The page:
Library of Congress American Memory Collection
Provides access to numerous primary sources including written documents, photographs, prints, maps, spoken words, and moving images. Also includes links for teachers with lesson plan ideas and historical context information.
Especially useful for research with primary sources. Includes links to “Our Documents,” 100 milestone documents in American History, “Teaching with Documents” which includes primary source analysis worksheets, and the “Charters of Freedom” exhibit.
American Experience Online
The companion website to television's longest-running, most-watched history series. To date, American Experience Online has produced over 100 feature sites. These sites encourage in-depth exploration of the issues surrounding each documentary subject beyond the television screen. American Experience Online has been recognized by a number of online and print publications including Yahoo, USA Today Online, Broadcasting and Cable, The Washington Times, and TV Guide.
Created and hosted by the Independence Hall Association in Philadelphia. Ushistory.org supports the association’s mission to educate the public about the Revolutionary and Colonial eras of American history, as well as Philadelphia.
The Gilder Lehrman Institute of American History
Founded in 1994, the Gilder Lehrman Institute of American History promotes the study and love of American history. The Institute maintains its website to serve as a portal for American history on the Web; to offer high-quality educational material for teachers, students, historians, and the public.
Internet Modern History Sourcebook
Provides an extensive collection of public domain and copy-permitted historical texts presented cleanly (without advertising or excessive layout) for educational use. The Internet Modern History Sourcebook is one of series of history primary sourcebooks (see top of page for links). It is intended to serve the needs of teachers and students in courses in modern European history and American history, as well as in modern Western Civilization and World Cultures. Organized regionally and topically, the Internet Modern History Sourcebook contains a wealth of primary sources.
An archive of thirty-minute weekly radio programs produced by the Organization of American Historians. Includes interviews with nationally recognized historians and writers, such as James Loewen, Stephen Ambrose, and William Leuchtenburg. Contains a variety of secondary source interviews on a many topics in American history.
History Matters: The U.S. Survey Course on the Web was first developed in 1998 by the American Social History Project/Center for Media & Learning, City University of New York, and the Center for History and New Media, George Mason University, with initial funding from the W. K. Kellogg Foundation. Over the past several years, it has become a highly regarded gateway to web resources as well as a repository of unique teaching materials, first-person primary documents, and guides to analyzing historical evidence for high school and college students and teachers of American history. In January 2005, the American Historical Association awarded History Matters the James Harvey Robinson Prize for the site’s “outstanding contribution to the teaching and learning of history.”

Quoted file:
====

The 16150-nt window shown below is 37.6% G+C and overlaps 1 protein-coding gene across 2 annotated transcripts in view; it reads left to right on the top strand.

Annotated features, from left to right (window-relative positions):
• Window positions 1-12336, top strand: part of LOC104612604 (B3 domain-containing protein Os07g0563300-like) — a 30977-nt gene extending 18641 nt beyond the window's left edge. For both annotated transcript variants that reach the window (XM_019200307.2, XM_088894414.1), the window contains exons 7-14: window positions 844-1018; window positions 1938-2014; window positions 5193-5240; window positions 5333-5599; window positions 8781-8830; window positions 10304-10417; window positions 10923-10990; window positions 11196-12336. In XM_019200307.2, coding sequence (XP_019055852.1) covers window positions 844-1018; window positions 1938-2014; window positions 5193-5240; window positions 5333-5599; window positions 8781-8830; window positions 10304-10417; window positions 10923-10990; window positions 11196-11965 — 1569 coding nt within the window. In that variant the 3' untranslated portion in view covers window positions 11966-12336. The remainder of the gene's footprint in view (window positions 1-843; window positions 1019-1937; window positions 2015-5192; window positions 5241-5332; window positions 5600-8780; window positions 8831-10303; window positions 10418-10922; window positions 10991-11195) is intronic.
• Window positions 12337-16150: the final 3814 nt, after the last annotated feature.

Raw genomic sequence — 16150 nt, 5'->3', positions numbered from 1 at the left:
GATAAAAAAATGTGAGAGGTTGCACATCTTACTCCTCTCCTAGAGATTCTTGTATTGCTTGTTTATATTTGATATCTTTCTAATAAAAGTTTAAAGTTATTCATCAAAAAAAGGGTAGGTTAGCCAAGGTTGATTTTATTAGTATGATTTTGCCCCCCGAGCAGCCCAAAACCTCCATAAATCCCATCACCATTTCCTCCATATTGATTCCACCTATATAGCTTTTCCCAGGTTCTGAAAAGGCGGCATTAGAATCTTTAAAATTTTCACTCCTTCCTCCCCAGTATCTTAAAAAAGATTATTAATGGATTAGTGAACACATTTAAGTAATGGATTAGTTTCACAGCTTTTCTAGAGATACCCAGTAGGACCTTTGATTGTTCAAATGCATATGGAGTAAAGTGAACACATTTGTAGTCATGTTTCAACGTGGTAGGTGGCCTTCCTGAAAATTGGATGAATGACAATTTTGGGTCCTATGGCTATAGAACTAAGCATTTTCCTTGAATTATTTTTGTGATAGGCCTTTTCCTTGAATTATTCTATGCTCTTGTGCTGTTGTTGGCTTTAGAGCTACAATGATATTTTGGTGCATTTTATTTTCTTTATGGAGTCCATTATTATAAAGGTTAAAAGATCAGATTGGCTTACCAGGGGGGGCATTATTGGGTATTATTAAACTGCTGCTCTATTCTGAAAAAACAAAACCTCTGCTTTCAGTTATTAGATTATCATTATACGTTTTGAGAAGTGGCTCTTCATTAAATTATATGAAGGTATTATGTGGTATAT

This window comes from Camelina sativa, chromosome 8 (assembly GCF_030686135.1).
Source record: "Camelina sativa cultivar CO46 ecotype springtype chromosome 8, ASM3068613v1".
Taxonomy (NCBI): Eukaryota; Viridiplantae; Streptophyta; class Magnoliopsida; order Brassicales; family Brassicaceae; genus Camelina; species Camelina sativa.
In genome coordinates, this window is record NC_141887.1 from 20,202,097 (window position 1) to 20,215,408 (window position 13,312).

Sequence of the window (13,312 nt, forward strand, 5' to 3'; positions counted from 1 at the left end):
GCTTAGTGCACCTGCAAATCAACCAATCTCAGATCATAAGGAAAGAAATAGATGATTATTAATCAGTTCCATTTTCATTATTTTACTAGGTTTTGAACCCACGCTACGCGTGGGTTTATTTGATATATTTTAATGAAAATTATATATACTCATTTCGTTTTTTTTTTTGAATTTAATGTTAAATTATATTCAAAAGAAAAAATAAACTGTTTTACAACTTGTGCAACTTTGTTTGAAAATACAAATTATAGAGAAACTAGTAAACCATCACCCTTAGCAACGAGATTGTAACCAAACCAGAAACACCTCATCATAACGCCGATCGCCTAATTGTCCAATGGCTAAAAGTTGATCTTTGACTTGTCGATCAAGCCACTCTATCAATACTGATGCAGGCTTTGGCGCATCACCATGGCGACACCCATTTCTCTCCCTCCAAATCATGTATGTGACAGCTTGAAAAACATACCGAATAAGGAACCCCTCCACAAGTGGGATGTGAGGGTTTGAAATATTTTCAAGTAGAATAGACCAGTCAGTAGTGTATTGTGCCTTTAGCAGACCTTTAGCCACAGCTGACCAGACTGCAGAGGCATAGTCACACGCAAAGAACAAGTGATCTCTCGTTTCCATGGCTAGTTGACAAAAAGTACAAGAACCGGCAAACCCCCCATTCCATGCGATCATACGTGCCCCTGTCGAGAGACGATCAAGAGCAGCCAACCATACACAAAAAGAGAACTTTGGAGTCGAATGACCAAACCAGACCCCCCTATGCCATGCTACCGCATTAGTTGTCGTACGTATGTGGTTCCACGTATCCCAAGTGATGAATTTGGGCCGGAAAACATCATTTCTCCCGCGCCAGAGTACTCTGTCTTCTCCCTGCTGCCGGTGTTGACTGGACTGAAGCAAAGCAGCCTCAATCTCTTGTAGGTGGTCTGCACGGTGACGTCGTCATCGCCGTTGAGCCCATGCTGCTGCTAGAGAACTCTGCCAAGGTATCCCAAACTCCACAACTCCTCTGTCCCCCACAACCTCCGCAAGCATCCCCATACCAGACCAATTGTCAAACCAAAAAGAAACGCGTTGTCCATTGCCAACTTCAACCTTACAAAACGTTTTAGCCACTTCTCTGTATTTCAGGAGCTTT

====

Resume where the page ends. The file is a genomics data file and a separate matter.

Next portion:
Eyewitness to History.com
Your ringside seat to history - from the Ancient World to the present. History through the eyes of those who lived it. Contains numerous primary sources organized chronologically. Provides historical context information for every primary document.
Historical Thinking Benchmarks
As part of the webpage of the American Historical Association, the benchmarks for sound professional development for teachers of American history are listed and explained. The site includes collaboration benchmarks, historical thinking benchmarks and assessment benchmarks.
Massachusetts History and Social Science Curriculum Framework
Massachusetts History and Social Science Curriculum Framework that was approved by the Board of Education in August 2003.
Edsitement: The Best of the Humanities on the Web
From the National Endowment for the Humanities in partnership with the National Trust for the Humanities, and the Verizon Foundation. This educational partnership brings online humanities resources from some of the world's great museums, libraries, cultural institutions, and universities directly to your classroom.
This website is dedicated to rhetoric and public communication in the United States. It offers an archive of speeches and movie clips of speeches. Organized into an online speech bank, the top 100 speeches, and speech of the week, American Rhetoric provides easy access to numerous primary sources for use in the classroom.
Jamestown Journey is the official education curriculum website of “America’s 400th Anniversary.” Sign up to receive free access to numerous lesson plans for all grade levels which stress the importance of Jamestown where the seeds of our elective representative form of government were planted, the concept of religious freedom began to evolve, the wellspring of America’s current cultural diversity formed, and the spirit of exploration flourished.
Jamestown Online Adventure
This website provides a virtual adventure where students make decisions regarding settlement and livelihood for an English colony. Students are guided to make decisions with the help of Native Americans and other colonists; they may also refer to the London Company’s instructions. At the end of the adventure, students compare their colony to the historical Jamestown. With a “Now we know” section, students learn the history of the Jamestown experience. This website provides an excellent “hook” for beginning a study of Jamestown or the American colonies.